iSCSI Initiator

Discussion in 'macOS' started by xsname, Oct 19, 2013.

  1. xsname macrumors newbie

    Joined:
    Oct 19, 2013
    #1
    Hello Fellows,

    I am new to OS X World. I am looking for a free iSCSI Initiator which is unfortunately lacks in OS X :(. I am (hard) Windows user (as I am a MCT ;)). In windows we have native functionality of iSCSI Initiator but trying hard to find out for Mac OS X ML. I searched a lot of forums, blogs and found GlobalSAN was offering free version which unfortunately no more available. Can anybody please help me in this regard?


    Thanks,
    Hassan Latif
     
  2. Billywiz1307 macrumors member

    Joined:
    Jul 7, 2009
    Location:
    Knutsford, UK
    #2
    Hi Hassan
    I was and am in the same position as you find yourself, needing iSCSI initiator for Mac. Why Apple with their zillions of dollars profit couldn't be arsed to create their own iSCSI initiator, I will leave others to draw their own conclusions.
    So, I urge you to bite the bullet, as I ended up having to do, and that is buy the GlobalSAN initiator. It's expensive I think but trust me it works, and that's what counts. Apple, be very ashamed!
    Dave
     
  3. maflynn Moderator

    maflynn

    Staff Member

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    May 3, 2009
    Location:
    Boston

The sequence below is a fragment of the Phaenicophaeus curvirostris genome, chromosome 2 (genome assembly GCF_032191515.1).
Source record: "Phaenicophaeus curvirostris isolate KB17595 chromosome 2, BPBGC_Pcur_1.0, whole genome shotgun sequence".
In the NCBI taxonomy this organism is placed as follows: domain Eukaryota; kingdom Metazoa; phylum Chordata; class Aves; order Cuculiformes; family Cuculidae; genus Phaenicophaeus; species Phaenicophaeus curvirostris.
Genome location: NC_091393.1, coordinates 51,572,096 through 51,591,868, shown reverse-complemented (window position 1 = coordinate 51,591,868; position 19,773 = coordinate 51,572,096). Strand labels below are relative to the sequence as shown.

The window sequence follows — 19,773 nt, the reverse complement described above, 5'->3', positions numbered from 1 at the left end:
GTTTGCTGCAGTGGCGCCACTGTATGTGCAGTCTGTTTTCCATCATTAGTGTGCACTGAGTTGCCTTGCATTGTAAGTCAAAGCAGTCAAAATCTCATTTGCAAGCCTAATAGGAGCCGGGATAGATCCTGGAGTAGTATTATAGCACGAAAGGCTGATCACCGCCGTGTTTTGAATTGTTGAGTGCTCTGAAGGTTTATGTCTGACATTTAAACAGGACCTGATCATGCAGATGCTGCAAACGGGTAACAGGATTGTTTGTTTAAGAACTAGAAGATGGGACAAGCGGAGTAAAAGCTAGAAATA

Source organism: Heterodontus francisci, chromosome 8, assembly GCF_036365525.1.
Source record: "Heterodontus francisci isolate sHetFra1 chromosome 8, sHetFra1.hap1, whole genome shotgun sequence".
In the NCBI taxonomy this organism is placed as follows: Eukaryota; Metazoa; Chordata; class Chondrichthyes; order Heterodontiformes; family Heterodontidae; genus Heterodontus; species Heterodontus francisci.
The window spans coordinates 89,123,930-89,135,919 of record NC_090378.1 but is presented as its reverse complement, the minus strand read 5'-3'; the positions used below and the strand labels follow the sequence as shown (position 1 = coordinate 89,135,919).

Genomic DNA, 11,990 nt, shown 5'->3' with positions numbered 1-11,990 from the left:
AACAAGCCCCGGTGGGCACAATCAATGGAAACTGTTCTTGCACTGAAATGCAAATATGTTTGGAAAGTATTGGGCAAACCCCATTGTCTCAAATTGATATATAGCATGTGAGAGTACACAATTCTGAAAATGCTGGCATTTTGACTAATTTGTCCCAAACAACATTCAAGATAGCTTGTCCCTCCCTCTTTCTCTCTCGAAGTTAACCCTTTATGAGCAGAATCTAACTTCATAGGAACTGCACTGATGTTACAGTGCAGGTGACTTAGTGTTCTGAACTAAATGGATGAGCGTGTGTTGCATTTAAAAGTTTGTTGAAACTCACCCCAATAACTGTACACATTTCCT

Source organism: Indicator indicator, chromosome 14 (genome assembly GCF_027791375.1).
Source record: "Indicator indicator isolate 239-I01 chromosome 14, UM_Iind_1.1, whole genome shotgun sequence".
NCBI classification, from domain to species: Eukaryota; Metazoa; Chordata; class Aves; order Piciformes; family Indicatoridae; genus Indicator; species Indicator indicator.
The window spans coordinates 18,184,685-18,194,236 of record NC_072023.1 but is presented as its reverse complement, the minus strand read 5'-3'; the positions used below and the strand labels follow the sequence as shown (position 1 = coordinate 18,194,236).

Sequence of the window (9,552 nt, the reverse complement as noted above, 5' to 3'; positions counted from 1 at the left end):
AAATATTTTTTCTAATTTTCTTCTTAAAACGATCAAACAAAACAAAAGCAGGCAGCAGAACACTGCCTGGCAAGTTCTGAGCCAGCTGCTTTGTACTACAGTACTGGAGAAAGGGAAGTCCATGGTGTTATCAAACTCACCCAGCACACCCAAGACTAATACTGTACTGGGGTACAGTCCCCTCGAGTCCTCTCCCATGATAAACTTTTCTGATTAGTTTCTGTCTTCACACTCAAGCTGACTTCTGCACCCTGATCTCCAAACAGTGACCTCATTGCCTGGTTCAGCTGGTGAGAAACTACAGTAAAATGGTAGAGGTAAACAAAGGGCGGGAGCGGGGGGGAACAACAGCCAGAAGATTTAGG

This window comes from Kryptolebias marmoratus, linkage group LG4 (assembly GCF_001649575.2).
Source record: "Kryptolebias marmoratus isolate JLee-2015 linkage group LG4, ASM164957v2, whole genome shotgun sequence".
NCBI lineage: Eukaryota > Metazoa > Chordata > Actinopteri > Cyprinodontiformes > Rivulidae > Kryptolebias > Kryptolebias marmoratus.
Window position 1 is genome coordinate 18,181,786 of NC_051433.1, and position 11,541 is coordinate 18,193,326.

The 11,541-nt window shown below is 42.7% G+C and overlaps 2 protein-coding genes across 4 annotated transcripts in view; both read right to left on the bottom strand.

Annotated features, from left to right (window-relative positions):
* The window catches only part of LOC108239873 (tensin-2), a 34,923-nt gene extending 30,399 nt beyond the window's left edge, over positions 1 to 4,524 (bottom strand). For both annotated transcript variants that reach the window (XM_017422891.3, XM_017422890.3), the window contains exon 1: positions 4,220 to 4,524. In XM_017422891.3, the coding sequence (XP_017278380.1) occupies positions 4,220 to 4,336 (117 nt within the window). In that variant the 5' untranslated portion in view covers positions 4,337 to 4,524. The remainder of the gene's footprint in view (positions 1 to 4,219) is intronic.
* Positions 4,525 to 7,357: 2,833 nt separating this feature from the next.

#3
    Its expensive but did you see Xtend SAN? They offer one for OSX

    GlobalSan's iSCSI initiator is probably your best bet and while not free its a lot cheaper then Xtend SAN and more popular.

    I don't think you're going to find one for free and Apple doesn't not seem too interested in creating one. They have no vested interest, they don't have hardware that requires it.
     
  4. Billywiz1307 macrumors member

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    Jul 7, 2009
    Location:
    Knutsford, UK
    #4
    I hear what you say Mike but iSCSI is such a useful and some would say necessary component that I'm surprised Apple didn't match Micro$oft with a built in (free) one. And BTW, Micro$oft doesn't have a vested interest because it too doesn't have hardware that requires it as far as I know.

    Let's not kid ourselves here, it should be in OSX for 'free' thus avoiding OSX users, who need or desire the speed and flexibility of iSCSI, from having to pay upwards of $80 per machine to get get that capability.
     
  5. benwiggy macrumors 68020

    Joined:
    Jun 15, 2012
    #5
    Can I ask -- what does it do? From Wikipedia, it issues SCSI commands over a network? What SCSI equipment do you have that's still running? Every piece of SCSI kit I've worked with commercially has long since been replaced.

    I can't see this being anything more than "niche" and legacy, unless I'm misunderstanding. And Apple doesn't do legacy!
     
  6. Billywiz1307 macrumors member

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    Jul 7, 2009
    Location:
    Knutsford, UK
    #6
    Many FibreChannel technologies are currently being replaced by iSCSI because not only is iSCSI fast, it runs over cheap cat5 cable so it is still very much cutting edge technology.

    Many decent NAS units, mine's a Synology one, allow iSCSI to send and receive data to and from the NAS. SCSI is very efficient but uses an interface cable. Conversely iSCSI uses the same fast data transfer technology of SCSI but over the internet or more likely over your local LAN.